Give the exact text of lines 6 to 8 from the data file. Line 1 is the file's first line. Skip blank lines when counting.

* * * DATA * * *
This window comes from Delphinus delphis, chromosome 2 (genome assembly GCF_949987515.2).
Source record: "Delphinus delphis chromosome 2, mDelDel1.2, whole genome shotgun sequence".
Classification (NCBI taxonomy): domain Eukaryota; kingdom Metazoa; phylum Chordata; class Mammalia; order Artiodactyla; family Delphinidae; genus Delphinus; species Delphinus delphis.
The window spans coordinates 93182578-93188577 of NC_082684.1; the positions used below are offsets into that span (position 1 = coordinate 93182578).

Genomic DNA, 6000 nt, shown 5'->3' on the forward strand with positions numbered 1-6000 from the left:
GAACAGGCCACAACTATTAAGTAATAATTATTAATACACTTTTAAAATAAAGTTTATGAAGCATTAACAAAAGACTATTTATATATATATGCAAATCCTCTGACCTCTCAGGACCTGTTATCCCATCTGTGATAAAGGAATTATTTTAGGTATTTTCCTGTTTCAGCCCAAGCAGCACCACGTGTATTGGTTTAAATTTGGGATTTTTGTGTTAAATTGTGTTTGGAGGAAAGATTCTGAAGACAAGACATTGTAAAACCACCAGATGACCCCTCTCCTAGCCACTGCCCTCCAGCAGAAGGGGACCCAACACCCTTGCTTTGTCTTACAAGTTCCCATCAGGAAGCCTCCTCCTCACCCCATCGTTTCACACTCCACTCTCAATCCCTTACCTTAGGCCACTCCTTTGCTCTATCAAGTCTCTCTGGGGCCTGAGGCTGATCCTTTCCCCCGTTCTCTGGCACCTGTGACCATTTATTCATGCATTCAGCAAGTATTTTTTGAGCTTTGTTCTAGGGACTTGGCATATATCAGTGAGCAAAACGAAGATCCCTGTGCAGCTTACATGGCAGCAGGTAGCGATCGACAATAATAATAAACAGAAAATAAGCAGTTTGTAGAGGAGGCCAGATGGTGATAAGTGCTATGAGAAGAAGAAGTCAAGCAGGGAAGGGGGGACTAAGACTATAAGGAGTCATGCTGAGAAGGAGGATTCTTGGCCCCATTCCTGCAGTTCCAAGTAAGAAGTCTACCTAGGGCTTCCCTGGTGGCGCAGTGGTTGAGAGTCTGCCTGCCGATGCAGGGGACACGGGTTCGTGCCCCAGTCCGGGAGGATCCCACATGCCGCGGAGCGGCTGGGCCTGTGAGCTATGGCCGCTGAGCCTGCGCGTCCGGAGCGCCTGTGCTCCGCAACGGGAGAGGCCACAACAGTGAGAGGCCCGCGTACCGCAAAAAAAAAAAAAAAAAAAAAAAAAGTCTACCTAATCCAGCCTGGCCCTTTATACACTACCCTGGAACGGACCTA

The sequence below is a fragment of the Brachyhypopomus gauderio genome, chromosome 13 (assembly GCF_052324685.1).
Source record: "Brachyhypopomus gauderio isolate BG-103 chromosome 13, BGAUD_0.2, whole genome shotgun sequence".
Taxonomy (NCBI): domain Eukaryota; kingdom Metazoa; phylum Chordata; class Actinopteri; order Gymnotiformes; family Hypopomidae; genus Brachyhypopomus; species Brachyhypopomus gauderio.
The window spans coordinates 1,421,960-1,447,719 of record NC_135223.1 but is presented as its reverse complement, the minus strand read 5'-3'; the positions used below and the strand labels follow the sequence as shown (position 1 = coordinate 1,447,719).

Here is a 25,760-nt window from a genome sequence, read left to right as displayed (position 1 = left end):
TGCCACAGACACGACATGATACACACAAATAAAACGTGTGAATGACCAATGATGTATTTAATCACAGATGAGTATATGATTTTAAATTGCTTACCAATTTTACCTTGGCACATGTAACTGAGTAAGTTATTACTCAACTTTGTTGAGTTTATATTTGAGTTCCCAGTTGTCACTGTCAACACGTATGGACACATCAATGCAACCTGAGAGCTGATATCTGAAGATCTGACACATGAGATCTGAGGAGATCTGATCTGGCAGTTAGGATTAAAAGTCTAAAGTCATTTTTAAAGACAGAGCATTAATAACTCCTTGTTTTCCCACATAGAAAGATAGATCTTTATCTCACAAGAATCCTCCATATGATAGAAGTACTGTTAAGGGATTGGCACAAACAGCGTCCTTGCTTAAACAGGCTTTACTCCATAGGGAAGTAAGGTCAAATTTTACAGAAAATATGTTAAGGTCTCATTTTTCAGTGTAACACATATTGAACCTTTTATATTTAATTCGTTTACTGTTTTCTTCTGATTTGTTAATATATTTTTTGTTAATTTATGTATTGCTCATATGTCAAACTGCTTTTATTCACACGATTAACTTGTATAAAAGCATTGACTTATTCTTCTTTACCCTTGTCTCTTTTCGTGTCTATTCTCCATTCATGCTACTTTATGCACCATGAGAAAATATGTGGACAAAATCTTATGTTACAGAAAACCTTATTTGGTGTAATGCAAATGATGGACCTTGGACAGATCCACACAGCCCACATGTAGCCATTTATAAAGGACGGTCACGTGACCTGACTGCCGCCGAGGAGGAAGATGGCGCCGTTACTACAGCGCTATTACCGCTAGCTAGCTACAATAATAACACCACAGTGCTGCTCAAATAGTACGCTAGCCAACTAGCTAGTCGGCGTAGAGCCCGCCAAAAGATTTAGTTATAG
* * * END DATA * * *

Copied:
GAACAGGCCACAACTATTAAGTAATAATTATTAATACACTTTTAAAATAAAGTTTATGAAGCATTAACAAAAGACTATTTATATATATATGCAAATCCTCTGACCTCTCAGGACCTGTTATCCCATCTGTGATAAAGGAATTATTTTAGGTATTTTCCTGTTTCAGCCCAAGCAGCACCACGTGTATTGGTTTAAATTTGGGATTTTTGTGTTAAATTGTGTTTGGAGGAAAGATTCTGAAGACAAGACATTGTAAAACCACCAGATGACCCCTCTCCTAGCCACTGCCCTCCAGCAGAAGGGGACCCAACACCCTTGCTTTGTCTTACAAGTTCCCATCAGGAAGCCTCCTCCTCACCCCATCGTTTCACACTCCACTCTCAATCCCTTACCTTAGGCCACTCCTTTGCTCTATCAAGTCTCTCTGGGGCCTGAGGCTGATCCTTTCCCCCGTTCTCTGGCACCTGTGACCATTTATTCATGCATTCAGCAAGTATTTTTTGAGCTTTGTTCTAGGGACTTGGCATATATCAGTGAGCAAAACGAAGATCCCTGTGCAGCTTACATGGCAGCAGGTAGCGATCGACAATAATAATAAACAGAAAATAAGCAGTTTGTAGAGGAGGCCAGATGGTGATAAGTGCTATGAGAAGAAGAAGTCAAGCAGGGAAGGGGGGACTAAGACTATAAGGAGTCATGCTGAGAAGGAGGATTCTTGGCCCCATTCCTGCAGTTCCAAGTAAGAAGTCTACCTAGGGCTTCCCTGGTGGCGCAGTGGTTGAGAGTCTGCCTGCCGATGCAGGGGACACGGGTTCGTGCCCCAGTCCGGGAGGATCCCACATGCCGCGGAGCGGCTGGGCCTGTGAGCTATGGCCGCTGAGCCTGCGCGTCCGGAGCGCCTGTGCTCCGCAACGGGAGAGGCCACAACAGTGAGAGGCCCGCGTACCGCAAAAAAAAAAAAAAAAAAAAAAAAAGTCTACCTAATCCAGCCTGGCCCTTTATACACTACCCTGGAACGGACCTA

The sequence below is a fragment of the Brachyhypopomus gauderio genome, chromosome 13 (assembly GCF_052324685.1).
Source record: "Brachyhypopomus gauderio isolate BG-103 chromosome 13, BGAUD_0.2, whole genome shotgun sequence".